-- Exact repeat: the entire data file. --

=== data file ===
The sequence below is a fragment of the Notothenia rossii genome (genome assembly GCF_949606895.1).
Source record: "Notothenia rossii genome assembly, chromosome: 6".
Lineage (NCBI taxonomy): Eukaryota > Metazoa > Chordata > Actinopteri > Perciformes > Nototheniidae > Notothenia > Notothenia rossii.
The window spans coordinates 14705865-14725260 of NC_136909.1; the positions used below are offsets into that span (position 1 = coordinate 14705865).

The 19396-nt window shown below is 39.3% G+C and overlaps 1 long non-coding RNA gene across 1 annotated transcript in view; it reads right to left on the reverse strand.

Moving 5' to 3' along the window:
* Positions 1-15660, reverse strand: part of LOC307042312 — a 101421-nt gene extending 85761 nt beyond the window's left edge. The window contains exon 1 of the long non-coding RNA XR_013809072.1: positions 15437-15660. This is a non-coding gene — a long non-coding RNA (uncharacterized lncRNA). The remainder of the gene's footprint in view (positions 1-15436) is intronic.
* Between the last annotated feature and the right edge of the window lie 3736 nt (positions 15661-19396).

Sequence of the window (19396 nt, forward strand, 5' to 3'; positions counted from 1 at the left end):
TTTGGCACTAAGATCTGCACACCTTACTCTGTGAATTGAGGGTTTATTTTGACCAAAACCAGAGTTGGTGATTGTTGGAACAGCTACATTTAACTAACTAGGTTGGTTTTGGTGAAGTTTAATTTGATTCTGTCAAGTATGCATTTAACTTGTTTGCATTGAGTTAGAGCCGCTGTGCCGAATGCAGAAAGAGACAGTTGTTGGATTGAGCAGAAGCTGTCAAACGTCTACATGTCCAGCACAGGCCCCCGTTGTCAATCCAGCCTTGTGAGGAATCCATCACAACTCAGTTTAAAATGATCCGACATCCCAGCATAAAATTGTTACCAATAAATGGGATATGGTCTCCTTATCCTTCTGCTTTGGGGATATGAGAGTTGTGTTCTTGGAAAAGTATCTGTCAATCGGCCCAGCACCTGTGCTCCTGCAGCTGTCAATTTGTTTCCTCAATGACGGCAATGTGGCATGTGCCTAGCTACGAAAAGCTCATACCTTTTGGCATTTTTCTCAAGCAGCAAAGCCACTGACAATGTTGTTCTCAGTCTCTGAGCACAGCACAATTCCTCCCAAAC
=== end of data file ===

The sequence below is a fragment of the Notothenia rossii genome (genome assembly GCF_949606895.1).
Source record: "Notothenia rossii genome assembly, chromosome: 6".
Lineage (NCBI taxonomy): Eukaryota > Metazoa > Chordata > Actinopteri > Perciformes > Nototheniidae > Notothenia > Notothenia rossii.
The window spans coordinates 14705865-14725260 of NC_136909.1; the positions used below are offsets into that span (position 1 = coordinate 14705865).

The 19396-nt window shown below is 39.3% G+C and overlaps 1 long non-coding RNA gene across 1 annotated transcript in view; it reads right to left on the reverse strand.

Moving 5' to 3' along the window:
* Positions 1-15660, reverse strand: part of LOC307042312 — a 101421-nt gene extending 85761 nt beyond the window's left edge. The window contains exon 1 of the long non-coding RNA XR_013809072.1: positions 15437-15660. This is a non-coding gene — a long non-coding RNA (uncharacterized lncRNA). The remainder of the gene's footprint in view (positions 1-15436) is intronic.
* Between the last annotated feature and the right edge of the window lie 3736 nt (positions 15661-19396).

Sequence of the window (19396 nt, forward strand, 5' to 3'; positions counted from 1 at the left end):
TTTGGCACTAAGATCTGCACACCTTACTCTGTGAATTGAGGGTTTATTTTGACCAAAACCAGAGTTGGTGATTGTTGGAACAGCTACATTTAACTAACTAGGTTGGTTTTGGTGAAGTTTAATTTGATTCTGTCAAGTATGCATTTAACTTGTTTGCATTGAGTTAGAGCCGCTGTGCCGAATGCAGAAAGAGACAGTTGTTGGATTGAGCAGAAGCTGTCAAACGTCTACATGTCCAGCACAGGCCCCCGTTGTCAATCCAGCCTTGTGAGGAATCCATCACAACTCAGTTTAAAATGATCCGACATCCCAGCATAAAATTGTTACCAATAAATGGGATATGGTCTCCTTATCCTTCTGCTTTGGGGATATGAGAGTTGTGTTCTTGGAAAAGTATCTGTCAATCGGCCCAGCACCTGTGCTCCTGCAGCTGTCAATTTGTTTCCTCAATGACGGCAATGTGGCATGTGCCTAGCTACGAAAAGCTCATACCTTTTGGCATTTTTCTCAAGCAGCAAAGCCACTGACAATGTTGTTCTCAGTCTCTGAGCACAGCACAATTCCTCCCAAAC